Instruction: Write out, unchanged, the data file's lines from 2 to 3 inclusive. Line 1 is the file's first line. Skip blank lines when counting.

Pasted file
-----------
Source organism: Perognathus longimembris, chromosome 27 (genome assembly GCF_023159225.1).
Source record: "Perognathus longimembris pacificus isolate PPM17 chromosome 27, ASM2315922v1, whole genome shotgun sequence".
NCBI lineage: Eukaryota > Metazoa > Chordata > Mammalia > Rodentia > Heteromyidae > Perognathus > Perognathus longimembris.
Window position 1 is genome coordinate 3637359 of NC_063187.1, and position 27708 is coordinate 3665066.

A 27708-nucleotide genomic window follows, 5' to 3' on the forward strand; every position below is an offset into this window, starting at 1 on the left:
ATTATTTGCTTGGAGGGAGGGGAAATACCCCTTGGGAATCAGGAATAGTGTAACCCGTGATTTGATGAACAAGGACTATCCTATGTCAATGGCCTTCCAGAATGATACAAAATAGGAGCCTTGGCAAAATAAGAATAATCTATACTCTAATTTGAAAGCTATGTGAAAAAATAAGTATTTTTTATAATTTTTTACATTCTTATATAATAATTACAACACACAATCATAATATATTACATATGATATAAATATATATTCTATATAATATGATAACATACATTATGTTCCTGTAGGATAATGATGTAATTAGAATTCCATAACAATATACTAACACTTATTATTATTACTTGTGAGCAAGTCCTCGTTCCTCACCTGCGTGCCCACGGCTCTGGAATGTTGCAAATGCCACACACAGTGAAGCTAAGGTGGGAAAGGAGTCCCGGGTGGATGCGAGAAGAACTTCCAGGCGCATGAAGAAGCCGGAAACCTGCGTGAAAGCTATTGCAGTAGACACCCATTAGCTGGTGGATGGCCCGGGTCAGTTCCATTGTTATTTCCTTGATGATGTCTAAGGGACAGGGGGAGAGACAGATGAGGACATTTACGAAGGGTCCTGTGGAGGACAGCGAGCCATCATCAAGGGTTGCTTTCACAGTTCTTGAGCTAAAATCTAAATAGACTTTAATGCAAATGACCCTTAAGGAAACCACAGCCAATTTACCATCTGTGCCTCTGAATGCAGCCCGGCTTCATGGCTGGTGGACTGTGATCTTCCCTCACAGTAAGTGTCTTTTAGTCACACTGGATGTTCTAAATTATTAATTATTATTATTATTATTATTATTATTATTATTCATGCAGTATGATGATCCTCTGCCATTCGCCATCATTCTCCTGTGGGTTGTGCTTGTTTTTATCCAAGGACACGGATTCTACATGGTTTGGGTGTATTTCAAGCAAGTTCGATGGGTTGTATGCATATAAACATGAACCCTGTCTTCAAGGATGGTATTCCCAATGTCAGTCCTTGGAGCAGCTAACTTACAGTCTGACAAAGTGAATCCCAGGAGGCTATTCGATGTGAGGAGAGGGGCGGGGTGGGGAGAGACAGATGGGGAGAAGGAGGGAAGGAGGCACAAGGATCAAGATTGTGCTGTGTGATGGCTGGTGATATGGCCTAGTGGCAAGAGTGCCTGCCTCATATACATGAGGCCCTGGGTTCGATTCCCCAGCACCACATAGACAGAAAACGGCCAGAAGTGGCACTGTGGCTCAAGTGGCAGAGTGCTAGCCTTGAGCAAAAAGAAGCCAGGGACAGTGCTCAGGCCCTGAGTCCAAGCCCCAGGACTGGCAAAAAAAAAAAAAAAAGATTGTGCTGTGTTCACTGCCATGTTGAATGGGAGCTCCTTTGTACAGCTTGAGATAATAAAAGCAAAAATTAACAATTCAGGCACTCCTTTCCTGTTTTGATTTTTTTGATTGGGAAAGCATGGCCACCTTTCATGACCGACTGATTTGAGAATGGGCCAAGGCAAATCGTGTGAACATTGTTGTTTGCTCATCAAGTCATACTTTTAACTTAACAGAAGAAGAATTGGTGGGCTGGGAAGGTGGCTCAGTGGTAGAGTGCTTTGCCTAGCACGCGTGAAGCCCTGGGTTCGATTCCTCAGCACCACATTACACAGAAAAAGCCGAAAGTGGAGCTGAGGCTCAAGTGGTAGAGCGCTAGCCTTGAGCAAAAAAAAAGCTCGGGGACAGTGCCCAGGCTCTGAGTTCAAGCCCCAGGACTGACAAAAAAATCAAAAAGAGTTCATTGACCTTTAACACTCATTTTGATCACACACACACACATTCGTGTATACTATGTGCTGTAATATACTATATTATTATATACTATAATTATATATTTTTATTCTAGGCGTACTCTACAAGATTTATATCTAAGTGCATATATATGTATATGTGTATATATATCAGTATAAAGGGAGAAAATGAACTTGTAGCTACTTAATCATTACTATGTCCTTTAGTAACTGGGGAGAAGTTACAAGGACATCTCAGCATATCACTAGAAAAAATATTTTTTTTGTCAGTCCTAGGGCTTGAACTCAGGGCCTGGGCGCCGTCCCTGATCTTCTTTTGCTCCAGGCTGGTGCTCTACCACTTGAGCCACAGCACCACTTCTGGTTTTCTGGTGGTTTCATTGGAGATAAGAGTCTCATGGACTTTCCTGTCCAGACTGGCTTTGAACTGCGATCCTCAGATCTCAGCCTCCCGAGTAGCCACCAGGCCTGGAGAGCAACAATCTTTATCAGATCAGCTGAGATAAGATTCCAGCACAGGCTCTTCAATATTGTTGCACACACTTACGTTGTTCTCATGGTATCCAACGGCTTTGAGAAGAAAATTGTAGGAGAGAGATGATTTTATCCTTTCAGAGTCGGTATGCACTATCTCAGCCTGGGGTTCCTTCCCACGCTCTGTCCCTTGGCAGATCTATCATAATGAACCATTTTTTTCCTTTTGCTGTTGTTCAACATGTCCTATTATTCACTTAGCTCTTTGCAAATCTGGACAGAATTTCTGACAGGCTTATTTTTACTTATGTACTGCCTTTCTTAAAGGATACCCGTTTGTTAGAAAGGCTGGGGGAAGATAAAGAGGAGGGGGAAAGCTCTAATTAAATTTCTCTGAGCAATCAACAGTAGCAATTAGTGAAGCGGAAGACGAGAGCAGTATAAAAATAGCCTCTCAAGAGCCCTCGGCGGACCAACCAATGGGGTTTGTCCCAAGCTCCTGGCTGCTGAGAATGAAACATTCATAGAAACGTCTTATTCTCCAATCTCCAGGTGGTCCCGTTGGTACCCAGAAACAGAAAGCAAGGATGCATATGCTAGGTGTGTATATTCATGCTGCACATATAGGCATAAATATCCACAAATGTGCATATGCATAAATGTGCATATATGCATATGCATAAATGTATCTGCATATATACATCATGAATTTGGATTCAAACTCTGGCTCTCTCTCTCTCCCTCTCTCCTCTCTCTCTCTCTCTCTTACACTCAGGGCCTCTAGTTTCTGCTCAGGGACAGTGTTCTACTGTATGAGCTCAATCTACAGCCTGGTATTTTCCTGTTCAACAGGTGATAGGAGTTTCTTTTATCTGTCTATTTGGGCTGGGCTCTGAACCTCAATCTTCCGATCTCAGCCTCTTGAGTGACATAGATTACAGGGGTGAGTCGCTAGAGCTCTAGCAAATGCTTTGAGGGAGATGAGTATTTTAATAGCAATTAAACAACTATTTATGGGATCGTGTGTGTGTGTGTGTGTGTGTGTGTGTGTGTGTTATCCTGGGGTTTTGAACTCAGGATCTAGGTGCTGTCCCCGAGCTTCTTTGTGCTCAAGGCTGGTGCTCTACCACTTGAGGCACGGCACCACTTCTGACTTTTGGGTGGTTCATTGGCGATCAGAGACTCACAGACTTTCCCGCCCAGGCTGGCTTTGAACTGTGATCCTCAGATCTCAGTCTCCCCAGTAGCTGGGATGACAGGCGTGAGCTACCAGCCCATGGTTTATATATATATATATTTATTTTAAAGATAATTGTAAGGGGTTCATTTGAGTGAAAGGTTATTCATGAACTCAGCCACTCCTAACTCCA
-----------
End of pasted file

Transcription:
Source record: "Perognathus longimembris pacificus isolate PPM17 chromosome 27, ASM2315922v1, whole genome shotgun sequence".
NCBI lineage: Eukaryota > Metazoa > Chordata > Mammalia > Rodentia > Heteromyidae > Perognathus > Perognathus longimembris.